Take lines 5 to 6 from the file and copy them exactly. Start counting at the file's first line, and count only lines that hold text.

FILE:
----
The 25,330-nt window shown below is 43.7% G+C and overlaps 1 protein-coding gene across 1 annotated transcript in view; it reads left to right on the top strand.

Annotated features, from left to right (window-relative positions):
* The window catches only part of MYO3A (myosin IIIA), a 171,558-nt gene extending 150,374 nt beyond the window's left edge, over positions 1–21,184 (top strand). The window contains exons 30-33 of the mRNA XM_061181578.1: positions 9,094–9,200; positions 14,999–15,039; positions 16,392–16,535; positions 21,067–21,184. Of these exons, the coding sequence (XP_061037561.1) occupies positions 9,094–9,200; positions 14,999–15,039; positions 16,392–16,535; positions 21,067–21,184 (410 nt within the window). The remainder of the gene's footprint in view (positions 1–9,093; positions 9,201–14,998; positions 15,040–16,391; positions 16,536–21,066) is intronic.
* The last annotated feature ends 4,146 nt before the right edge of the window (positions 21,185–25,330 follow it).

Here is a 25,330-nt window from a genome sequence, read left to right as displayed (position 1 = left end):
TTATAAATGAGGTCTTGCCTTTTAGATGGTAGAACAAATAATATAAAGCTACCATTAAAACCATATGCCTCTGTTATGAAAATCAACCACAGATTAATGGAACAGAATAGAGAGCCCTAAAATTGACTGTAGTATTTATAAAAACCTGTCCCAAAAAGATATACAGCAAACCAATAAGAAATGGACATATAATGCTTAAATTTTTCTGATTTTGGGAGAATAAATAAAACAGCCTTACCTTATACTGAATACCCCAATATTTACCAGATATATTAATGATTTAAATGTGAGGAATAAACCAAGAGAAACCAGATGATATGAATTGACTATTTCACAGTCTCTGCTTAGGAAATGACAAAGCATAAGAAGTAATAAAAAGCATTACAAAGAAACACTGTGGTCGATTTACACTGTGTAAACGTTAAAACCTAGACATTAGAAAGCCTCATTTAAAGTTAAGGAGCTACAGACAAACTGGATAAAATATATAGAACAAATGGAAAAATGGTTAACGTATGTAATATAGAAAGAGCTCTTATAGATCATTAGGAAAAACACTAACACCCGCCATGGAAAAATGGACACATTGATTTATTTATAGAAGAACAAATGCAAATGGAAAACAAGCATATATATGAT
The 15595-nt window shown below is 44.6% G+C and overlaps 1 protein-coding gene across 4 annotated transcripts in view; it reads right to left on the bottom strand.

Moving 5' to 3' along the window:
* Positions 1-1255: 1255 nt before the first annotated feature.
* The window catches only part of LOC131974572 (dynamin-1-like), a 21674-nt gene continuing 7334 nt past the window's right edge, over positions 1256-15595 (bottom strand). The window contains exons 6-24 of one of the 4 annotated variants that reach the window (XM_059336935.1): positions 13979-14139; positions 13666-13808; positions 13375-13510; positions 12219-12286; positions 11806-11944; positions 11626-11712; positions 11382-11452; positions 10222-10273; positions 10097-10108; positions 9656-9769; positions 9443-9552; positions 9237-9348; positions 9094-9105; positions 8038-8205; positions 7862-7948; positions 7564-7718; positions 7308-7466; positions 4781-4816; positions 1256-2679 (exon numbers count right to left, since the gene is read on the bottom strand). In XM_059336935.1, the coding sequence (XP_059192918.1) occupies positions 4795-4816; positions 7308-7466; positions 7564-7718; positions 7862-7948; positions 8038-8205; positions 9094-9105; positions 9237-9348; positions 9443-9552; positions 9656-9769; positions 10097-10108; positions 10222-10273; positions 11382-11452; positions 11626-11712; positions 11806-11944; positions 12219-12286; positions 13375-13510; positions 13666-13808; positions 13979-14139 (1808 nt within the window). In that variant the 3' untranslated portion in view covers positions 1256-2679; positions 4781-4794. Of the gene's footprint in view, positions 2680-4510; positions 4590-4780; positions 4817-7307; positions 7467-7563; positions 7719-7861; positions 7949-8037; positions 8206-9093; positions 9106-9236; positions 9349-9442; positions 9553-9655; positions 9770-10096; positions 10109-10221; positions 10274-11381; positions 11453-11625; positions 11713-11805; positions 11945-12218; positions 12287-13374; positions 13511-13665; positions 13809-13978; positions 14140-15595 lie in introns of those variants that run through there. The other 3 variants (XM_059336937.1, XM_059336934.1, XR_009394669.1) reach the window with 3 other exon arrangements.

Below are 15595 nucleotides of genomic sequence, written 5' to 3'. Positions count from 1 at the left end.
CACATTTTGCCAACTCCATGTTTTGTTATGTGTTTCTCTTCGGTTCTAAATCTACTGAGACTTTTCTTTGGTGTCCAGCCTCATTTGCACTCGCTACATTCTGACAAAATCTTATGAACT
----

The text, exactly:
Here is a 25,330-nt window from a genome sequence, read left to right as displayed (position 1 = left end):
TTATAAATGAGGTCTTGCCTTTTAGATGGTAGAACAAATAATATAAAGCTACCATTAAAACCATATGCCTCTGTTATGAAAATCAACCACAGATTAATGGAACAGAATAGAGAGCCCTAAAATTGACTGTAGTATTTATAAAAACCTGTCCCAAAAAGATATACAGCAAACCAATAAGAAATGGACATATAATGCTTAAATTTTTCTGATTTTGGGAGAATAAATAAAACAGCCTTACCTTATACTGAATACCCCAATATTTACCAGATATATTAATGATTTAAATGTGAGGAATAAACCAAGAGAAACCAGATGATATGAATTGACTATTTCACAGTCTCTGCTTAGGAAATGACAAAGCATAAGAAGTAATAAAAAGCATTACAAAGAAACACTGTGGTCGATTTACACTGTGTAAACGTTAAAACCTAGACATTAGAAAGCCTCATTTAAAGTTAAGGAGCTACAGACAAACTGGATAAAATATATAGAACAAATGGAAAAATGGTTAACGTATGTAATATAGAAAGAGCTCTTATAGATCATTAGGAAAAACACTAACACCCGCCATGGAAAAATGGACACATTGATTTATTTATAGAAGAACAAATGCAAATGGAAAACAAGCATATATATGAT